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As Bronx and Queens Real Estate Heats Up, Appraisals Don't Keep Pace

By  Katie Honan and Amy Zimmer | February 7, 2017 3:13pm 

 The Fillmore Hall, built in the 1930s.
The Fillmore Hall, built in the 1930s.
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DNAinfo/Katie Honan

JACKSON HEIGHTS — Frances Bolton and her husband, James Roy, were eyeing a move to Queens from Sunset Park when they found a one-bedroom co-op, listed for $319,000, at Fillmore Hall, a pre-war building in Jackson Heights’ historic district.

It was the first apartment they saw. They loved the building’s original architectural details, its well-maintained garden and the basement music studio where Roy could play guitar. Its close proximity to the 7 and other trains was also a bonus.

“We really wanted this building,” Bolton, 47, said.

Their offer of $332,000 was accepted, but they soon hit a snag when trying to secure a mortgage, and their appraiser valued the apartment at $20,000 less than what they agreed to pay.

The discrepancy between what the couple was approved to borrow from the bank and the actual price of the apartment delayed their mortgage and forced them to re-negotiate with the seller for a lower price.

When prices in many prime Manhattan and Brooklyn neighborhoods began skyrocketing a few years ago and inventory started to fall, the gap between appraisals and sales prices put a damper on many deals, experts said. But as price growth has again cooled, it’s been less of an issue in those areas. Instead, a new wave of neighborhoods, particularly in Queens and The Bronx — where prices are rapidly escalating and competition is strong —  are seeing appraisals that aren’t keeping up with the market.

Bolton and Roy didn't have the additional cash to add to their down payment to make up for the low appraisal, so they worked with the seller to drop the price to $326,000 to get the deal done.

Janine Young, the couple’s broker, had seen low appraisals in neighborhoods like Williamsburg a few years back, but was surprised at the Jackson Heights appraisal, given comparable apartment sales.

Appraisers look at these “comps” — recent sales with comparable square footage — to evaluate home values.

“We really thought that the appraisal would come in within a good range because we knew even other apartments in the building were in contract for higher than what they had been listed for,” said Young, of BOND New York.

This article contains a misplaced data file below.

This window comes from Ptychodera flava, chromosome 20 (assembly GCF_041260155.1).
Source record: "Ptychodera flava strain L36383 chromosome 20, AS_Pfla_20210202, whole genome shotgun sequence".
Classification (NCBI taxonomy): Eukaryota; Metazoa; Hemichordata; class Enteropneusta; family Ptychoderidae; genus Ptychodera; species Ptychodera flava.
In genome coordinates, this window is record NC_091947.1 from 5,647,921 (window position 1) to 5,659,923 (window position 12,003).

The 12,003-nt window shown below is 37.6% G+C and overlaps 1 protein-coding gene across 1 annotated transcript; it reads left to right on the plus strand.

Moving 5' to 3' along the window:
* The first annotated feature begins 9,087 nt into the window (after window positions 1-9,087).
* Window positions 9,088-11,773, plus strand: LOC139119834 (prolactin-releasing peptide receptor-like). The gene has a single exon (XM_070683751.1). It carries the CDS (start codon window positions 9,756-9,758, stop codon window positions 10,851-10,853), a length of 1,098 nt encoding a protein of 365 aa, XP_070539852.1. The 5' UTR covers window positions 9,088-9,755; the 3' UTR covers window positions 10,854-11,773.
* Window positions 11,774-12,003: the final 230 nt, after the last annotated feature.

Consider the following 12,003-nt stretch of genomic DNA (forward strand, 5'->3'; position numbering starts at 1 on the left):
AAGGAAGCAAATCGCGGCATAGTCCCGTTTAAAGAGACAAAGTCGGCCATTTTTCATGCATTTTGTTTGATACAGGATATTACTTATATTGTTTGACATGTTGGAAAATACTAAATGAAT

The appraiser didn’t seem to grasp how certain buildings or blocks are more coveted in parts of the neighborhood.

“Our appraiser didn’t know Jackson Heights,” Bolton said. “He didn’t take any of [the neighborhood details] into account. He looked at square footage and that it had a kitchen.”

The problem with off-base appraisals stems from federal rules were implemented after the 2008 housing collapse putting a buffer between banks and appraisers, experts said.

Many banks now use Appraisal Management Companies (AMCs) that act as middlemen, but they take a big cut and pay appraisers very low fees, experts said.

That means that many appraisers come from outside the city and lack expertise in the nuances of a market where not only are there value differences between an elevator building versus walk-up, for instance, but even distinctions within a building, floor-by-floor, explained appraiser Jonathan Miller, of Miller Samuel Real Estate Appraisers.

“It’s a quality problem,” Miller said. “Appraisers are coming from Albany cranking out 12 reports in 12 hours. How much local knowledge do you think they have? It works fine when the market is flat, but not when markets change, when they're rapidly rising or rapidly falling.”

Relying on regional lenders more than national banks can sometimes help because even though local banks might use AMCs, they tend to be “more invested” in the location, he said. “Any expert you hire has to have local market knowledge."

When a three-family house in the Van Nest section of the borough that went into contract for $620,000 after a bidding war was appraised for about $515,000, broker Manny Pantiga of the Bronx-based Pantiga Group appealed the decision.

The appraisal edged up to $550,000. Then the buyer went to a lender that had more experience in The Bronx and got a new appraisal, matching the sales price.

“It was a long saga. It took four months,” Pantiga said. “If lenders are not familiar with the dynamics of the city, specifically in The Bronx, where block-by-block, everything can change. You have to know how to compare.”

As the borough has become hotter and bidding wars are now commonplace, toward the end of 2016, almost every deal had a problem with low appraisals, he said.

“We’ve seen families coming from all over the city — folks from Brooklyn, Queens and Manhattan coming — so the pool of buyers has increased in a market with tight inventory, which creates bidding wars,” Pantiga said. “Almost every property we put out there gets multiple offers.”

Now, when his firm gets a listing, his team sits down with the seller and explains what’s been happening with appraisals. They find a lender that knows The Bronx or a buyer, who will show they’re prepared to pay regardless of the appraisal, which means they sometimes try to negotiate to remove appraisal contingencies from the contract.

He already knows that a new property he’s about to list in Kingsbridge Heights, overlooking Manhattan, will go for more than what the area has been commanding.

“I’ve already discussed with my clients different negotiating strategies and pricing strategies,” Pantiga said. “We’re trying to take preemptive measures.”